The cyanobacterial origin of β-N-methylamino-L-alanine (BMAA), an environmental neurotoxin, remains controversial. With a carefully designed genetic system as a control, we found no evidence for the production of BMAA by cyanobacteria from lab cultures or bloom samples.
A new study analyzing toxins produced by Microcystis, the main type of cyanobacteria that compose the annual harmful algal bloom (HAB) in Lake Erie, suggests that the toxicity of the bloom may be overestimated in earlier warm months and underestimated later in the summer.
A team led by researchers at the University of Washington has developed new bioplastics that degrade on the same timescale as a banana peel in a backyard compost bin.
The cells of living organisms are equipped with proteins that are involved in the shaping and remodeling of cellular membranes, thereby performing important tasks.
Proteins are the key players for virtually all molecular processes within the cell. To fulfil their diverse functions, they have to interact with other proteins. Such protein-protein interactions are mediated by highly complementary surfaces, which typically involve many amino acids that are positioned precisely to produce a tight, specific fit between two proteins. However, comparatively little is known about how such interactions are created during evolution.
Scientists have shown that the biomass of 12 previously unstudied strains of cyanobacteria from around the globe is efficient at the biosorption of the rare earth elements lanthanum, cerium, neodymium, and terbium from aqueous solutions. This allows these rare elements, for which demand is steadily growing, to be collected from wastewater from mining, metallurgy, and the recycling of e-waste and reused.
The types of ocean bacteria known to absorb carbon dioxide from the air require more energy – in the form of carbon – and other resources when they’re simultaneously infected by viruses and face attack from nearby predators, new research has found.
Scientists at the Department of Energy’s Oak Ridge National Laboratory discovered that certain bacteria increase the climate resilience of Sphagnum moss, the tiny plant responsible for storing a third of the world’s soil carbon in peat bogs.
Remote-sensing technology produces detailed images of the size and density of the harmful algal bloom (HAB) in Lake Erie’s western basin each year, but determining the bloom’s toxicity relies on research that – literally – tests the waters.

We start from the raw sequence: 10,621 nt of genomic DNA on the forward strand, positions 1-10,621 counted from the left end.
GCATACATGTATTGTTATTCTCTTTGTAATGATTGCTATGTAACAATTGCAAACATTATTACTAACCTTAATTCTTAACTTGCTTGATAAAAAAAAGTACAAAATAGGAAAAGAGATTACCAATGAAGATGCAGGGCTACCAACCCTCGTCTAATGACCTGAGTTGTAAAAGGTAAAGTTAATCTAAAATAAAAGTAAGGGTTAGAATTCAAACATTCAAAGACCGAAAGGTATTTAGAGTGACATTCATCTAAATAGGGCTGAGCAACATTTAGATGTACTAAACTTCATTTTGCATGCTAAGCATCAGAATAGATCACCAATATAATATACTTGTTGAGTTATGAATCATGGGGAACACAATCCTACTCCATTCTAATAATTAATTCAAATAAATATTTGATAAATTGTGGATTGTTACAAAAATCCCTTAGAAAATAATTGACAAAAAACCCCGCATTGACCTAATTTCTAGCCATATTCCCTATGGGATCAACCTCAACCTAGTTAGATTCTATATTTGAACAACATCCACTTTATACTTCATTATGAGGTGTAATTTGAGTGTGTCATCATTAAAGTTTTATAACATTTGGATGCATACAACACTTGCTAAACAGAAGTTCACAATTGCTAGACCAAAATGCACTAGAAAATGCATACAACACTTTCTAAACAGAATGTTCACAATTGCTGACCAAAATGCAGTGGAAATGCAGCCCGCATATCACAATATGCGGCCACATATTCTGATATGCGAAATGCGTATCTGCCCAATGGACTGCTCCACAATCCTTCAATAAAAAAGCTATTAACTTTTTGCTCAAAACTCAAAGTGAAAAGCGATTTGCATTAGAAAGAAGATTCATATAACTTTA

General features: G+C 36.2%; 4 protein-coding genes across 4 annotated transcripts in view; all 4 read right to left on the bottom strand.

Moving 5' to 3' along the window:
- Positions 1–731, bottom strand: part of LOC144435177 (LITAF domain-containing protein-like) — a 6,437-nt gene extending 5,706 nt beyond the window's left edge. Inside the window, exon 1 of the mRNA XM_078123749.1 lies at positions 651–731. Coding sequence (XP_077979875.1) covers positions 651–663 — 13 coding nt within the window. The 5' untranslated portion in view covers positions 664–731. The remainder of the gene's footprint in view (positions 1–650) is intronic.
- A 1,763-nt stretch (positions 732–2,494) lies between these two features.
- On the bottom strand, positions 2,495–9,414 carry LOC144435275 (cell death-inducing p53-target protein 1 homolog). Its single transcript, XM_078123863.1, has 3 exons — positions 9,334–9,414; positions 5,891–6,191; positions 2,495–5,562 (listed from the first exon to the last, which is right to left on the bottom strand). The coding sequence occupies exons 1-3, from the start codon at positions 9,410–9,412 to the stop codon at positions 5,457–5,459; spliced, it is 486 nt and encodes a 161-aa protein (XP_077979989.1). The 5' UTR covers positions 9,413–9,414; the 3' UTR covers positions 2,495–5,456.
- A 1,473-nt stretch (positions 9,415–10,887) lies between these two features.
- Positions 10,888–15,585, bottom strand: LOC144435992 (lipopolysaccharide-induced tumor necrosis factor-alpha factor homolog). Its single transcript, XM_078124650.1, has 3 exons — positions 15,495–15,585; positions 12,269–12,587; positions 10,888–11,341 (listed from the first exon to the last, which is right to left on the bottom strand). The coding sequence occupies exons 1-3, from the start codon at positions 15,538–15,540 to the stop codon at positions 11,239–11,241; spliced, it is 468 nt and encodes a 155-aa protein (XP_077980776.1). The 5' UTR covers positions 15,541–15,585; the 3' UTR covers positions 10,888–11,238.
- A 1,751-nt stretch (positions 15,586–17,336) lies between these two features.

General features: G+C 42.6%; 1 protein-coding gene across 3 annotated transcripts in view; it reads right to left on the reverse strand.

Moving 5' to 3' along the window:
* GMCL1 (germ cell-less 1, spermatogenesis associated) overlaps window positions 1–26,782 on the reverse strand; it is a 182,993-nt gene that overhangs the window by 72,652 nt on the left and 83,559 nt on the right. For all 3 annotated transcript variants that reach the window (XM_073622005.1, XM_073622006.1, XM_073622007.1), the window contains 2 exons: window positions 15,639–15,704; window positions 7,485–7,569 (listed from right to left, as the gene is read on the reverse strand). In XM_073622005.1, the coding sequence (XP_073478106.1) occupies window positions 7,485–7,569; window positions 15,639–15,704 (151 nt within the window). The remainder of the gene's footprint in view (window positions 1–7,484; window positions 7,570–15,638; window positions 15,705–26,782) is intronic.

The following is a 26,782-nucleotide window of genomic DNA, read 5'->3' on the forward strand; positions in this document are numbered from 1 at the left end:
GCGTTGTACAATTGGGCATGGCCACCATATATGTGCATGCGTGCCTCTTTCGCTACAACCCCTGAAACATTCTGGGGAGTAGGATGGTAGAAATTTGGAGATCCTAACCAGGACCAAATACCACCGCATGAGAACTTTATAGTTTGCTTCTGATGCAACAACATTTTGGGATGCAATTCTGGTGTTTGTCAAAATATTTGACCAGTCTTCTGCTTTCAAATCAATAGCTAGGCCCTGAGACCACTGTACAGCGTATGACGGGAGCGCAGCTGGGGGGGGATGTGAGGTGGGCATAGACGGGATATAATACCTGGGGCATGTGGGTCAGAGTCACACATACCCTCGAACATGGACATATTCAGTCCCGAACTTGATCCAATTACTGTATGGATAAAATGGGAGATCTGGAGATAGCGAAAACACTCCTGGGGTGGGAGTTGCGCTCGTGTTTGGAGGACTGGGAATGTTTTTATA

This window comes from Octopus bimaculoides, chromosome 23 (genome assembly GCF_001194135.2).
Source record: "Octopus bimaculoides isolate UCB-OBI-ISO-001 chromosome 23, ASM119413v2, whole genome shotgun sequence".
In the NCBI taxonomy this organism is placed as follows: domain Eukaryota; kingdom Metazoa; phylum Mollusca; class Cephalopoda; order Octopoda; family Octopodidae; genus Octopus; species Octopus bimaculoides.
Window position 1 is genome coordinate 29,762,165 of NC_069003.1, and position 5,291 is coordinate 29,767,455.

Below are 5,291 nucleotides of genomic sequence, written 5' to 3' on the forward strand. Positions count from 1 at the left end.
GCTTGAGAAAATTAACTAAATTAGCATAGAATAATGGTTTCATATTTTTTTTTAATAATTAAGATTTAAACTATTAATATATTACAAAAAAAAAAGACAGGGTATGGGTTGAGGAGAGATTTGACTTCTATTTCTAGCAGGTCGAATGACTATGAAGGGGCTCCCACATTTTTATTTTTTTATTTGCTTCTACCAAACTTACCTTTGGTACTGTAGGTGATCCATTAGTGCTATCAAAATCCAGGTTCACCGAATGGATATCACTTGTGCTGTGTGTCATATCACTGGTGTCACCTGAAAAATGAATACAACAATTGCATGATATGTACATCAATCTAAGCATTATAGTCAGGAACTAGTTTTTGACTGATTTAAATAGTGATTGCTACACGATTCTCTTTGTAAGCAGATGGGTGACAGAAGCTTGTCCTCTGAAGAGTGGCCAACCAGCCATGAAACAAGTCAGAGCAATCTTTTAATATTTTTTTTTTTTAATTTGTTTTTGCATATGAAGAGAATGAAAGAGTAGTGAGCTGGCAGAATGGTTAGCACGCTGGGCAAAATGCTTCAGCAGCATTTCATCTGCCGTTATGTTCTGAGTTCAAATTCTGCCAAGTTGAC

A new study from the University of Chicago has found that the photosynthetic bacterium Synechococcus elongatus uses a circadian clock to precisely time DNA replication, and that interrupting this circadian rhythm prevents replication from completing and leaves chromosomes unfinished overnight.
Eagle and waterfowl deaths occur in late fall and winter within reservoirs with excess invasive aquatic weeds, and birds can die within five days after arrival.
Human health and ecosystems could be affected by microbes including cyanobacteria and algae that hitch rides in clouds and enter soil, lakes, oceans and other environments when it rains, according to a Rutgers co-authored study.
Biologists at Washington University in St. Louis lead a team awarded $1.7 million from the National Science Foundation to streamline the genome of a cyanobacterium with the goal of developing a green cellular factory for sustainable production of food, feed and fuels.
Bacteria are likely triggering greater melting on the Greenland ice sheet, possibly increasing the island’s contribution to sea-level rise, according to Rutgers scientists. That’s because the microbes cause sunlight-absorbing sediment to clump together and accumulate in the meltwater streams, according to a Rutgers-led study – the first of its kind – in the journal Geophysical Research Letters. The findings can be incorporated in climate models, leading to more accurate predictions of melting, scientists say.
Despite many occurrences of red tide and blue green algae in Florida waters, the understanding of the health effects of exposure to these blooms is limited. Researchers will evaluate short- and long-term health effects of exposure to harmful algal blooms (HABS) in Florida to capture key areas of human exposure and a wide demographic population profile. They also will evaluate the potential effect of exposure to COVID-19 on susceptibility to HABs and health outcomes in this study population.
Scientists have been studying cyanobacteria and its many potential applications for decades, from cutting CO2 emissions to creating a substitute for oil-based plastics, but there wasn’t a deep understanding of the full life cycle and metabolism of specialized compartments within these common bacteria – until now.
A newly developed method can detect even low-dose human exposure to microcystins and nodularin in human urine. During harmful algal blooms (HABs), species of cyanobacteria release toxic peptides, including microcystins and nodularin into waterways, impacting wildlife and humans living in these marine environments. These findings are the first to report microcystin concentrations directly from exposed residents impacted by cyanobacteria in Florida, and is a critical step in developing and interpreting clinical diagnostic tests for HABs exposure worldwide.
Six scientists from the Department of Energy’s Lawrence Berkeley National Laboratory (Berkeley Lab) have been named Fellows of the American Association for the Advancement of Science (AAAS).